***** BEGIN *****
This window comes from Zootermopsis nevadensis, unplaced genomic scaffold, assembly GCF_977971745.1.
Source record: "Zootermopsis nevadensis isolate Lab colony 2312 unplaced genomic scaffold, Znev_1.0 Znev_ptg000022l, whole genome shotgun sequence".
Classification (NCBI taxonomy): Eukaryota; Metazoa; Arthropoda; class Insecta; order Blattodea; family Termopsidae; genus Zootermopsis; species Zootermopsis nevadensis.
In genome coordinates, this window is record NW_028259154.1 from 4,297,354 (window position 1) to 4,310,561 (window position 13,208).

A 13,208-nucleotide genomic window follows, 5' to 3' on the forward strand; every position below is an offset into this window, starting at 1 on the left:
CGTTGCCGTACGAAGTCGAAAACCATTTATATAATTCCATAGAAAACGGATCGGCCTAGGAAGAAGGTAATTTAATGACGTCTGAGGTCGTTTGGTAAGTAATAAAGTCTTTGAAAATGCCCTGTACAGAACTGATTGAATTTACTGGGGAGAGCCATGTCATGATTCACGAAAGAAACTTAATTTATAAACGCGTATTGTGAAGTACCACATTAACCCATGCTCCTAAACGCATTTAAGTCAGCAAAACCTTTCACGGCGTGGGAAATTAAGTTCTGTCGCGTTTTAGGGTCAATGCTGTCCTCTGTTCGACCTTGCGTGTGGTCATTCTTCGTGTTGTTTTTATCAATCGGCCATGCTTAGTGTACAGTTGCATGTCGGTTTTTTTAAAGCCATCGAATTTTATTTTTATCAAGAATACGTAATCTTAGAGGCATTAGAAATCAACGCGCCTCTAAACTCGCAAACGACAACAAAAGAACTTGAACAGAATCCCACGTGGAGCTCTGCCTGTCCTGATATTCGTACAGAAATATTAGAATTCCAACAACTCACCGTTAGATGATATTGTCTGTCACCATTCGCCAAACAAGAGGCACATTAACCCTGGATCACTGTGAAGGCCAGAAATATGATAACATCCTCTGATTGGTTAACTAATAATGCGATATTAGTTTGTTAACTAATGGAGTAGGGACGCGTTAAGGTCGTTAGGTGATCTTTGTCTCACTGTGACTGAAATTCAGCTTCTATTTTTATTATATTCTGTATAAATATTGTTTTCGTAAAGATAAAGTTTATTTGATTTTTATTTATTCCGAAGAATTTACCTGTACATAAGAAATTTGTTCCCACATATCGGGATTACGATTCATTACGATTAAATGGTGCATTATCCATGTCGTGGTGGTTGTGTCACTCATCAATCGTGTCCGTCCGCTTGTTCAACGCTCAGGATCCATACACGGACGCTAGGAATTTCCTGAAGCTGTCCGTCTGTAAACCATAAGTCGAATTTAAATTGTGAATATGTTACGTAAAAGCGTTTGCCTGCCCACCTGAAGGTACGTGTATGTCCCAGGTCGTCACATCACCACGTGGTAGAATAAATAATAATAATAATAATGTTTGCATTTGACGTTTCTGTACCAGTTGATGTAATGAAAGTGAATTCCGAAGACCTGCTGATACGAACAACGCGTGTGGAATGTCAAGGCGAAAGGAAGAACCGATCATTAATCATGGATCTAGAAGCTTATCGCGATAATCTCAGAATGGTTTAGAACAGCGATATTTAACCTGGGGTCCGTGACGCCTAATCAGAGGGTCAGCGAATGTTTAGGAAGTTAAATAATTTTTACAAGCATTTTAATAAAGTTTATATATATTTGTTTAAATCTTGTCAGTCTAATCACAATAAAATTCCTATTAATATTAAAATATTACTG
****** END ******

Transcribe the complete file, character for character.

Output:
This window comes from Zootermopsis nevadensis, unplaced genomic scaffold, assembly GCF_977971745.1.
Source record: "Zootermopsis nevadensis isolate Lab colony 2312 unplaced genomic scaffold, Znev_1.0 Znev_ptg000022l, whole genome shotgun sequence".
Classification (NCBI taxonomy): Eukaryota; Metazoa; Arthropoda; class Insecta; order Blattodea; family Termopsidae; genus Zootermopsis; species Zootermopsis nevadensis.
In genome coordinates, this window is record NW_028259154.1 from 4,297,354 (window position 1) to 4,310,561 (window position 13,208).

A 13,208-nucleotide genomic window follows, 5' to 3' on the forward strand; every position below is an offset into this window, starting at 1 on the left:
CGTTGCCGTACGAAGTCGAAAACCATTTATATAATTCCATAGAAAACGGATCGGCCTAGGAAGAAGGTAATTTAATGACGTCTGAGGTCGTTTGGTAAGTAATAAAGTCTTTGAAAATGCCCTGTACAGAACTGATTGAATTTACTGGGGAGAGCCATGTCATGATTCACGAAAGAAACTTAATTTATAAACGCGTATTGTGAAGTACCACATTAACCCATGCTCCTAAACGCATTTAAGTCAGCAAAACCTTTCACGGCGTGGGAAATTAAGTTCTGTCGCGTTTTAGGGTCAATGCTGTCCTCTGTTCGACCTTGCGTGTGGTCATTCTTCGTGTTGTTTTTATCAATCGGCCATGCTTAGTGTACAGTTGCATGTCGGTTTTTTTAAAGCCATCGAATTTTATTTTTATCAAGAATACGTAATCTTAGAGGCATTAGAAATCAACGCGCCTCTAAACTCGCAAACGACAACAAAAGAACTTGAACAGAATCCCACGTGGAGCTCTGCCTGTCCTGATATTCGTACAGAAATATTAGAATTCCAACAACTCACCGTTAGATGATATTGTCTGTCACCATTCGCCAAACAAGAGGCACATTAACCCTGGATCACTGTGAAGGCCAGAAATATGATAACATCCTCTGATTGGTTAACTAATAATGCGATATTAGTTTGTTAACTAATGGAGTAGGGACGCGTTAAGGTCGTTAGGTGATCTTTGTCTCACTGTGACTGAAATTCAGCTTCTATTTTTATTATATTCTGTATAAATATTGTTTTCGTAAAGATAAAGTTTATTTGATTTTTATTTATTCCGAAGAATTTACCTGTACATAAGAAATTTGTTCCCACATATCGGGATTACGATTCATTACGATTAAATGGTGCATTATCCATGTCGTGGTGGTTGTGTCACTCATCAATCGTGTCCGTCCGCTTGTTCAACGCTCAGGATCCATACACGGACGCTAGGAATTTCCTGAAGCTGTCCGTCTGTAAACCATAAGTCGAATTTAAATTGTGAATATGTTACGTAAAAGCGTTTGCCTGCCCACCTGAAGGTACGTGTATGTCCCAGGTCGTCACATCACCACGTGGTAGAATAAATAATAATAATAATAATGTTTGCATTTGACGTTTCTGTACCAGTTGATGTAATGAAAGTGAATTCCGAAGACCTGCTGATACGAACAACGCGTGTGGAATGTCAAGGCGAAAGGAAGAACCGATCATTAATCATGGATCTAGAAGCTTATCGCGATAATCTCAGAATGGTTTAGAACAGCGATATTTAACCTGGGGTCCGTGACGCCTAATCAGAGGGTCAGCGAATGTTTAGGAAGTTAAATAATTTTTACAAGCATTTTAATAAAGTTTATATATATTTGTTTAAATCTTGTCAGTCTAATCACAATAAAATTCCTATTAATATTAAAATATTACTG